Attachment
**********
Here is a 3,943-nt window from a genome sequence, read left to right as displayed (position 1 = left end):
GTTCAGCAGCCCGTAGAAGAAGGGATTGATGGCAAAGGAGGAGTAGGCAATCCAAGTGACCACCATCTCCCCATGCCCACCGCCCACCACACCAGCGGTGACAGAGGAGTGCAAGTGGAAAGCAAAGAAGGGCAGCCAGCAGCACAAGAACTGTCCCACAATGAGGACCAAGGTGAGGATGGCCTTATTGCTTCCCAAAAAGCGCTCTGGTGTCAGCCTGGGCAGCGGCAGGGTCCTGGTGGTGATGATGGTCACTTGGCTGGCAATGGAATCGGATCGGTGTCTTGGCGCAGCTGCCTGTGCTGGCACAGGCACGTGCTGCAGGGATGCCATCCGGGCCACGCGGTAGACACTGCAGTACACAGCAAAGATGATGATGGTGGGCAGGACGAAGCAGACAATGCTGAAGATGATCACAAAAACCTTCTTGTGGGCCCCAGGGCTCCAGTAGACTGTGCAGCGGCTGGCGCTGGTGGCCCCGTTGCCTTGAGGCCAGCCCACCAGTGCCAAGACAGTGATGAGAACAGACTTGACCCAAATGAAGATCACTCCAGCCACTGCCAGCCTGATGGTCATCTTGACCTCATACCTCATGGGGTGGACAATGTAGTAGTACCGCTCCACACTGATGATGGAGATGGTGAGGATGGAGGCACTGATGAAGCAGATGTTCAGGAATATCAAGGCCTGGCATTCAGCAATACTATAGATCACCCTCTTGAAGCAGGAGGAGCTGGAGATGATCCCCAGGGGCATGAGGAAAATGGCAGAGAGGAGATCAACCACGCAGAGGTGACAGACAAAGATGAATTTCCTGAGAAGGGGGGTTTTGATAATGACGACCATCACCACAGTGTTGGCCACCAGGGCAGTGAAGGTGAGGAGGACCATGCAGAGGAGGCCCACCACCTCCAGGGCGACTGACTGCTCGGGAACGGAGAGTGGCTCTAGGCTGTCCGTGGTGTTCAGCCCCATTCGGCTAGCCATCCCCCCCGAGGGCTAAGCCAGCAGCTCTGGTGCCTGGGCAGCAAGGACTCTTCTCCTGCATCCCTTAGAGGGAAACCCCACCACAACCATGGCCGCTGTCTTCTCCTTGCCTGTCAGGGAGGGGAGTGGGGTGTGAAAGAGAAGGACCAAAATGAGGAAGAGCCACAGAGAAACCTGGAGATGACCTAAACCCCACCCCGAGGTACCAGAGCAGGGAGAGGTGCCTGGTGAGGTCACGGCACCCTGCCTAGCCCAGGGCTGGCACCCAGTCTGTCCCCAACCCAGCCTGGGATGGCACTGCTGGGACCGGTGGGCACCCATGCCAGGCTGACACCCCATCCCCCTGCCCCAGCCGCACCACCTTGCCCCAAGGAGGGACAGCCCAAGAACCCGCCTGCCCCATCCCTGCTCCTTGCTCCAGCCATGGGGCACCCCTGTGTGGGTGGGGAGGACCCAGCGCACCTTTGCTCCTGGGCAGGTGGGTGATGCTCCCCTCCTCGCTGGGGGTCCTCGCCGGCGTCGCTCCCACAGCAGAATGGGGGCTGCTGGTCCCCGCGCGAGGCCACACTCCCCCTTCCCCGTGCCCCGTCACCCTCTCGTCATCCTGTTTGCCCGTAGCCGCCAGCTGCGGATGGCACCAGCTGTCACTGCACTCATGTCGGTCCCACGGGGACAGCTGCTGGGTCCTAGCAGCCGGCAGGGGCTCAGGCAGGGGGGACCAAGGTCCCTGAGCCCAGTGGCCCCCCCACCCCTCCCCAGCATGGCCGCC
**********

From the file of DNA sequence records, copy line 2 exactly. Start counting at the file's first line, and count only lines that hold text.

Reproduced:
GTTCAGCAGCCCGTAGAAGAAGGGATTGATGGCAAAGGAGGAGTAGGCAATCCAAGTGACCACCATCTCCCCATGCCCACCGCCCACCACACCAGCGGTGACAGAGGAGTGCAAGTGGAAAGCAAAGAAGGGCAGCCAGCAGCACAAGAACTGTCCCACAATGAGGACCAAGGTGAGGATGGCCTTATTGCTTCCCAAAAAGCGCTCTGGTGTCAGCCTGGGCAGCGGCAGGGTCCTGGTGGTGATGATGGTCACTTGGCTGGCAATGGAATCGGATCGGTGTCTTGGCGCAGCTGCCTGTGCTGGCACAGGCACGTGCTGCAGGGATGCCATCCGGGCCACGCGGTAGACACTGCAGTACACAGCAAAGATGATGATGGTGGGCAGGACGAAGCAGACAATGCTGAAGATGATCACAAAAACCTTCTTGTGGGCCCCAGGGCTCCAGTAGACTGTGCAGCGGCTGGCGCTGGTGGCCCCGTTGCCTTGAGGCCAGCCCACCAGTGCCAAGACAGTGATGAGAACAGACTTGACCCAAATGAAGATCACTCCAGCCACTGCCAGCCTGATGGTCATCTTGACCTCATACCTCATGGGGTGGACAATGTAGTAGTACCGCTCCACACTGATGATGGAGATGGTGAGGATGGAGGCACTGATGAAGCAGATGTTCAGGAATATCAAGGCCTGGCATTCAGCAATACTATAGATCACCCTCTTGAAGCAGGAGGAGCTGGAGATGATCCCCAGGGGCATGAGGAAAATGGCAGAGAGGAGATCAACCACGCAGAGGTGACAGACAAAGATGAATTTCCTGAGAAGGGGGGTTTTGATAATGACGACCATCACCACAGTGTTGGCCACCAGGGCAGTGAAGGTGAGGAGGACCATGCAGAGGAGGCCCACCACCTCCAGGGCGACTGACTGCTCGGGAACGGAGAGTGGCTCTAGGCTGTCCGTGGTGTTCAGCCCCATTCGGCTAGCCATCCCCCCCGAGGGCTAAGCCAGCAGCTCTGGTGCCTGGGCAGCAAGGACTCTTCTCCTGCATCCCTTAGAGGGAAACCCCACCACAACCATGGCCGCTGTCTTCTCCTTGCCTGTCAGGGAGGGGAGTGGGGTGTGAAAGAGAAGGACCAAAATGAGGAAGAGCCACAGAGAAACCTGGAGATGACCTAAACCCCACCCCGAGGTACCAGAGCAGGGAGAGGTGCCTGGTGAGGTCACGGCACCCTGCCTAGCCCAGGGCTGGCACCCAGTCTGTCCCCAACCCAGCCTGGGATGGCACTGCTGGGACCGGTGGGCACCCATGCCAGGCTGACACCCCATCCCCCTGCCCCAGCCGCACCACCTTGCCCCAAGGAGGGACAGCCCAAGAACCCGCCTGCCCCATCCCTGCTCCTTGCTCCAGCCATGGGGCACCCCTGTGTGGGTGGGGAGGACCCAGCGCACCTTTGCTCCTGGGCAGGTGGGTGATGCTCCCCTCCTCGCTGGGGGTCCTCGCCGGCGTCGCTCCCACAGCAGAATGGGGGCTGCTGGTCCCCGCGCGAGGCCACACTCCCCCTTCCCCGTGCCCCGTCACCCTCTCGTCATCCTGTTTGCCCGTAGCCGCCAGCTGCGGATGGCACCAGCTGTCACTGCACTCATGTCGGTCCCACGGGGACAGCTGCTGGGTCCTAGCAGCCGGCAGGGGCTCAGGCAGGGGGGACCAAGGTCCCTGAGCCCAGTGGCCCCCCCACCCCTCCCCAGCATGGCCGCC